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Failed to respond to Radiosurgery
Carol Hacker's story

I was diagnosed with an acoustic neuroma by a neurologist in Atlanta, Georgia four years ago.  Hearing loss prompted me to seek care.  I rejected the idea of surgery and researched the radiosurgery options.  Two years later, I had fractionated radiosurgery at Staten Island University Hospital.  I had 2,000 rads of radiation sread over 5 days.

Two years after radiotherapy, I required surgery in Los Angeles because of tumor progression.  At the time of surgery, I was 51 years old and in excellent health.

I researched my options extensively and chose radiation because of the low risk of complications.  I chose Staten Island University Hospital because they had radiated more acoustic neuromas than any other place in the world.  I rejected the idea of the Gamma Knife because I believed that radiation spread out over several days would be safter and more effective.

I had mild nausea for 2 days during the radiation and I was more tired than usual for about 3 weeks.  I felt great about my radiosurgery experience until 15 months later when my balance started getting worse.  It was also noted that my tumor on the MRI showed almost no necrosis.

A follow-up MRI indicated that I had hydrocephalus.   Symptoms included vertigo, nausea, and vomiting.  Eventually I required surgery for a ventricula shunt to relieve the hydrocephalus.

I felt better for about 30 days and then my balance seemed to get worse.  I also had some transient tingling and numbness in my hands, arms, and legs.  My balance continued to get worse and I had another MRI that showed that the acoustic tumor had grown dramatically.  This surprising news was confirmd by several neurosurgeons and radiologists who also suggested that the tumor might be malignant.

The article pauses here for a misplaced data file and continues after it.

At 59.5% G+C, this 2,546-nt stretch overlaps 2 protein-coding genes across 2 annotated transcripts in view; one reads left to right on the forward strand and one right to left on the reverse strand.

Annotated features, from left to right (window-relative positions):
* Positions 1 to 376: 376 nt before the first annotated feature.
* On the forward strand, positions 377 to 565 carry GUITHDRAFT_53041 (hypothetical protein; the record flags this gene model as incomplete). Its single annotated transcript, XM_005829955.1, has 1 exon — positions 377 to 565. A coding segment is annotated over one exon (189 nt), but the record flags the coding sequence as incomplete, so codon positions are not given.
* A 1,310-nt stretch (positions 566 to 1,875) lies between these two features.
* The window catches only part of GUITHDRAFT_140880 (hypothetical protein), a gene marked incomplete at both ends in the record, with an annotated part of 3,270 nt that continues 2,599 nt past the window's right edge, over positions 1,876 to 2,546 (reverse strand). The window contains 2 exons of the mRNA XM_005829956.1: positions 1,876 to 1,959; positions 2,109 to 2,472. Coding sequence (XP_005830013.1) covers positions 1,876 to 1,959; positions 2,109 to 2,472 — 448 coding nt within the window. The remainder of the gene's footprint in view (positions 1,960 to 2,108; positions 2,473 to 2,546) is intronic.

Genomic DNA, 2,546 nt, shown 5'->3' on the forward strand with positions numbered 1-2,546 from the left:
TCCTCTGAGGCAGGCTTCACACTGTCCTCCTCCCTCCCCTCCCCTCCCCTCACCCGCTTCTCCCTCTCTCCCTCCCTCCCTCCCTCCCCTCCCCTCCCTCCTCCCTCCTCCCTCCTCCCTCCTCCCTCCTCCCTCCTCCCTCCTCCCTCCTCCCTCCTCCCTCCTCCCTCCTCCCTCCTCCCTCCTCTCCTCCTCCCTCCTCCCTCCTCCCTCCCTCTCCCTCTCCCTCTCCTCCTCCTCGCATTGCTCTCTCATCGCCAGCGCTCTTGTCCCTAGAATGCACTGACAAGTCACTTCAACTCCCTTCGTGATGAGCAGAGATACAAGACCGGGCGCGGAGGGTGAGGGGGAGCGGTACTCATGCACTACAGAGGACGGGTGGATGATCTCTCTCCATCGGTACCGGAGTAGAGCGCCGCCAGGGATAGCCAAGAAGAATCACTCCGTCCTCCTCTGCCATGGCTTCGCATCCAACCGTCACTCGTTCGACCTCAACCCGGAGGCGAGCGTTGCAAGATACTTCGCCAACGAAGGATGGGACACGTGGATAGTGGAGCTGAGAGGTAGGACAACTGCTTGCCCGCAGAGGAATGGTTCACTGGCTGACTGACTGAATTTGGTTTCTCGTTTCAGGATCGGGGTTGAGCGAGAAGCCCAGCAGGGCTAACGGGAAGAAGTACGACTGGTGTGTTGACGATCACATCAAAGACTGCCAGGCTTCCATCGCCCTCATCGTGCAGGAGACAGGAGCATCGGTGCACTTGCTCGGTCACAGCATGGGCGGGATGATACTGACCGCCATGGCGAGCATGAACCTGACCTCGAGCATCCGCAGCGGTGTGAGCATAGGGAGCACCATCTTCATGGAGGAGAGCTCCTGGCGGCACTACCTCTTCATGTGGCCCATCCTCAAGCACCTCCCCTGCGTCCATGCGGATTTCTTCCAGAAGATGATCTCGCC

At this stage I decided to schedule surgery in Los Angeles.  From this clinic the neurotologist and neurosurgeon called me to answer questions and find out about my medical history.  The translabyrinthine approach was used to remove the tumor.  Going into surgery, I had transient facial numbness and weakness on the tumor side and no functional hearing.

Unfortunately, due to the fact that the tumor had been irradiated, my facial nerve required a primary facial nerve repair at the time of tumor resection.  I also had   spring implant to enhance eye function.

My balance is much better now than it was prior to surgery.  I started driving immediately upon arriving home.  I went back to work in my home office full time within 2 days of my return to Atlanta.  Within 4 weeks I was back to running and working out at the health club.  Althought my balance isn't what I would consider 'normal', I can function without any problem.

There is no doubt that if I had to do it over, I would still have chosen radiosurgery.   I was in the minority that failed to respond to the radiation.  I continue to encourage newly diagnosed acoustic neuroma patients to explore all options.  There are risks to radiation as well as surgery;  I was willing to take that risk.

Carol Hacker <GaonMind AT aol.com>
November 2000

To Carol's entry in the Patient Directory

Last Edited: Wednesday, October 30, 2002